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Until now because there are many published journals with a variety of opinions so I will stratify these articles by giving weighted value on grade evaluation which depend on each institution (written author and co-authors) and external evaluate status (SCI, SCIE, impact factor) rather than the outcomes provided by each article. Consequently, before evaluating publicized papers, study quality assessment of each interesting paper should be performed by mean of gauging the quality of evidence. Reviewing these articles, a grade of medical literature was divided into the following 5 levels as level I (randomized controlled study), level II (non-randomized controlled study), level III (case-control study), level IV (case series), and level V (expert opinions). However, in present article I concluded only involved medical literatures with weighted value of level I and II evidence.
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In this section we are discussing the patient over the age of 20 years with idiopathic scoliosis, with or without superimposed degenerative changes. Many adult scoliotics seek medical treatment because of deformity, back pain, or both. Nonoperative measures for back pain include intermittent nonsteroidal anti-inflammatory drugs, physical therapy geared towards trunk strengthening and aerobic conditioning, alteration of lifestyle, and other general supportive measures. Frequently, the long term results of conservative treatment are disappointing. Bracing does not seem to have a role in altering the natural history of adult scoliosis, but may be helpful for certain patients who are not surgical candidates. Progression of the deformity to an unacceptable degree, and/or pain resistant to conservative treatments, are the usual surgical indications in the middle-aged and older adult. For the younger adult, magnitude of deformity (radiographic and clinical) are relative indications. Technical issues that must be considered by the surgeon include whether to include distal lumbar levels (the fractional curve) including L5-S1, decisions regarding combined approaches, and whether these are best done same day versus staged, and fixation to the sacrum/pelvis. Correction or maintenance of coronal and sagittal balance with long fusions (to the sacrum) is complex and critical. Complications and pseudoarthroses occur much more frequently in adults compared to the adolescent scoliosis patient. Nutritional depletion is known to be a significant problem in a high percentage of patients having combined surgery. Therefore, nutritional supplementation should be instituted in the high risk patient, and its role warrants future investigation. Evaluation of the results should include radiographic measures, as well as measures of pain relief, functional assessment, and patient satisfaction. Prospective randomized studies in this area do not exist, though retrospective reviews suggest a majority of patients feel that they have benefited from the surgery and have gained some pain relief. Basic patient assessment measures such as Oswestry or SF-36 are not disease-specific enough to evaluate surgical treatment outcomes of adult scoliosis. Future investigations should include the long term influence of a significant idiopathic deformity on degenerative lumbar disc disease. In the future, prospective use of validated instruments will hopefully shed more light on these issues.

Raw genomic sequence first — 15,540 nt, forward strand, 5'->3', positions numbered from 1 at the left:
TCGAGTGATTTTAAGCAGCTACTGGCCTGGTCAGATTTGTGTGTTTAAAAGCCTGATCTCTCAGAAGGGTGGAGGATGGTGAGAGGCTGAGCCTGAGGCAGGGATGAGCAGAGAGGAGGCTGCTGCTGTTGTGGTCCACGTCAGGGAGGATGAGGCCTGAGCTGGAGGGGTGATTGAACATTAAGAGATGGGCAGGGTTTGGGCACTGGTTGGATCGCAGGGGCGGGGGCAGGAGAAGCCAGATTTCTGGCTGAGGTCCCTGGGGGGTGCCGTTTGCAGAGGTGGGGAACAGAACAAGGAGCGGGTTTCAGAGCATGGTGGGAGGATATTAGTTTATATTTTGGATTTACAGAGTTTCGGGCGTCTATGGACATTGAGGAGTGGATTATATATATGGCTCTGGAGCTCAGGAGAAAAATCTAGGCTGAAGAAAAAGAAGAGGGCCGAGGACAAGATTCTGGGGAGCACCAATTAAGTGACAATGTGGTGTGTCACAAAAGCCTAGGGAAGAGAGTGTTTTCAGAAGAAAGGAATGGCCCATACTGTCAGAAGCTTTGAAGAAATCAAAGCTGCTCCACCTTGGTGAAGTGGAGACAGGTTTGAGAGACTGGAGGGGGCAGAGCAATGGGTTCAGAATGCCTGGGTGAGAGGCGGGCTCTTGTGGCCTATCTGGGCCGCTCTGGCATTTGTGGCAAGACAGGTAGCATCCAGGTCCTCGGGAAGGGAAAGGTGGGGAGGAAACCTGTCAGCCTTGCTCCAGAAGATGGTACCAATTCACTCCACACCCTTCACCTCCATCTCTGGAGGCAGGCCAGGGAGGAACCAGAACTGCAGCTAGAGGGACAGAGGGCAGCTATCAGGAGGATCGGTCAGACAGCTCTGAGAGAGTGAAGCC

Adult scoliosis: surgical indications, operative management, complications and outcomes
  • D S Bradford
  • Bkb Kay
  • S S Hu
  • DS Bradford